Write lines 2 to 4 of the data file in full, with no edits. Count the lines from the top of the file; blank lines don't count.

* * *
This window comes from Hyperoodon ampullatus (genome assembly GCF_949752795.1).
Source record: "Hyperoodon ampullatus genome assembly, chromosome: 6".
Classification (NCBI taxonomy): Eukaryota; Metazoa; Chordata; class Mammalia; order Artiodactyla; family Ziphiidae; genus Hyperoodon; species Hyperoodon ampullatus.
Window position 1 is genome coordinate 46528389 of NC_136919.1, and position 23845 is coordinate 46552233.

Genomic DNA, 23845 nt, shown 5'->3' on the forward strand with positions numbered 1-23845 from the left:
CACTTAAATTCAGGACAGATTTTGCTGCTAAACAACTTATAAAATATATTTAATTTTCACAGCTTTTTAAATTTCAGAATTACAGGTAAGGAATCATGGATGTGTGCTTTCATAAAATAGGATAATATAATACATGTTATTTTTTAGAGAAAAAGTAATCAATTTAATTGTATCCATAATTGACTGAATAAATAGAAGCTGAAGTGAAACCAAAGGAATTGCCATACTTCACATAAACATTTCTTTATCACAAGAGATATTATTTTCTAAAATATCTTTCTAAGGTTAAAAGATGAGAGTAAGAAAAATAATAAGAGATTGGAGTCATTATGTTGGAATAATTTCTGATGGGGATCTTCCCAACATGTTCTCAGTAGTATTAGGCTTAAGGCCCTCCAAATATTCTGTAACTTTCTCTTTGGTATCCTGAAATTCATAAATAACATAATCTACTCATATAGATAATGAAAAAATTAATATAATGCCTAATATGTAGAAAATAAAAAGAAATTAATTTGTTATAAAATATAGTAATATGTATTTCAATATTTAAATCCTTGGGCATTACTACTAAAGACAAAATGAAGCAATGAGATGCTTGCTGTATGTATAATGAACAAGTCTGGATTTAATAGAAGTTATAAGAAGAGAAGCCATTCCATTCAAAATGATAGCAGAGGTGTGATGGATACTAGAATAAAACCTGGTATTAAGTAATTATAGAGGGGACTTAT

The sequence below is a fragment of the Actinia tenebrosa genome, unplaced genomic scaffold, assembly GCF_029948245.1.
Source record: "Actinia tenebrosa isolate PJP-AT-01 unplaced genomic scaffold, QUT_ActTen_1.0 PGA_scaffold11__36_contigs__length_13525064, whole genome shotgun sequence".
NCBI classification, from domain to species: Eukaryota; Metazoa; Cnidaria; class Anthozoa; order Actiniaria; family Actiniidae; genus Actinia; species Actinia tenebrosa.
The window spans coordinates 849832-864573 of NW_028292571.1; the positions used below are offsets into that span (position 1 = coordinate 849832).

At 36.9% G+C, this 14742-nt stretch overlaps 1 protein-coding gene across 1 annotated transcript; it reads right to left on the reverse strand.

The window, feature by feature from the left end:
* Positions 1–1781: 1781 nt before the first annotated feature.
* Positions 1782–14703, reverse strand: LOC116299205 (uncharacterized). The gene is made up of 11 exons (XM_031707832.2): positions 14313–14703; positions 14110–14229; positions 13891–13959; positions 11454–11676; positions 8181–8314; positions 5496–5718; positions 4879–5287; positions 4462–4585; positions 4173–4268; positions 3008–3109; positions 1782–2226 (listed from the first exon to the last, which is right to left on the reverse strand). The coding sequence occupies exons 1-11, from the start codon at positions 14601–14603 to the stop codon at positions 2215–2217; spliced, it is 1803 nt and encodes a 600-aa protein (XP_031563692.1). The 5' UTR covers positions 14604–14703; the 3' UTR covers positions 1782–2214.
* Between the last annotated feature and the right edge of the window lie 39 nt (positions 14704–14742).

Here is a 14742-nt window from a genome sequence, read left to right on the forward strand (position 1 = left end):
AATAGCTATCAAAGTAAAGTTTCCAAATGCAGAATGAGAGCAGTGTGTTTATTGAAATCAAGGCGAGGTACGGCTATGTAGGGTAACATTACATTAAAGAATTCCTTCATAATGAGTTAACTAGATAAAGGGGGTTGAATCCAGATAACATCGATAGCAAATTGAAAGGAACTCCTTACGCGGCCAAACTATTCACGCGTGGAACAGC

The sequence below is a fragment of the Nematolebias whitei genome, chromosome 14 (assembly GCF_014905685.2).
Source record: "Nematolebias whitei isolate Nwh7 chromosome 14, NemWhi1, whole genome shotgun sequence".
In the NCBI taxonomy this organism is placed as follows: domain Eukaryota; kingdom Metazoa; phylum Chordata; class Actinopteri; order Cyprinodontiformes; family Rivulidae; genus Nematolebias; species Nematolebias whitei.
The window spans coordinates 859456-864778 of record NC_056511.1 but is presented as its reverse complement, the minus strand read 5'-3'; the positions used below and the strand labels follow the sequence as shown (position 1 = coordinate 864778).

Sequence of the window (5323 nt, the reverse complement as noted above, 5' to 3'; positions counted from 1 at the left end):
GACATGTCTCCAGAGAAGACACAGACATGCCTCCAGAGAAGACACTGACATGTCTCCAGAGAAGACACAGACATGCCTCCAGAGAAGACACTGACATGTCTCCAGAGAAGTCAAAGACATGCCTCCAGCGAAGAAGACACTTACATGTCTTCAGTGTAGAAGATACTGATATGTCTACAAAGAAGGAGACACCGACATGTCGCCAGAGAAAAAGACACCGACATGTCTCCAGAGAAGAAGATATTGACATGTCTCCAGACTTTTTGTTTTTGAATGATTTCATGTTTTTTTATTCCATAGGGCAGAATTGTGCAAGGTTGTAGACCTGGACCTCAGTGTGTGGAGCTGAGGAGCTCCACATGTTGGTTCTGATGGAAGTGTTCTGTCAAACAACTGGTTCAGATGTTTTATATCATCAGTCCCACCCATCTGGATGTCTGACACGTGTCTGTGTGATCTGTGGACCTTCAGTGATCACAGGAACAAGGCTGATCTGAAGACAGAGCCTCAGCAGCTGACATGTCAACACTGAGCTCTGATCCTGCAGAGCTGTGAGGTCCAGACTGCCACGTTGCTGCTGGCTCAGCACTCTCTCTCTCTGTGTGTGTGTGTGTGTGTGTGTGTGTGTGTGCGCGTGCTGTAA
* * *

Source record: "Hyperoodon ampullatus genome assembly, chromosome: 6".
Classification (NCBI taxonomy): Eukaryota; Metazoa; Chordata; class Mammalia; order Artiodactyla; family Ziphiidae; genus Hyperoodon; species Hyperoodon ampullatus.
Window position 1 is genome coordinate 46528389 of NC_136919.1, and position 23845 is coordinate 46552233.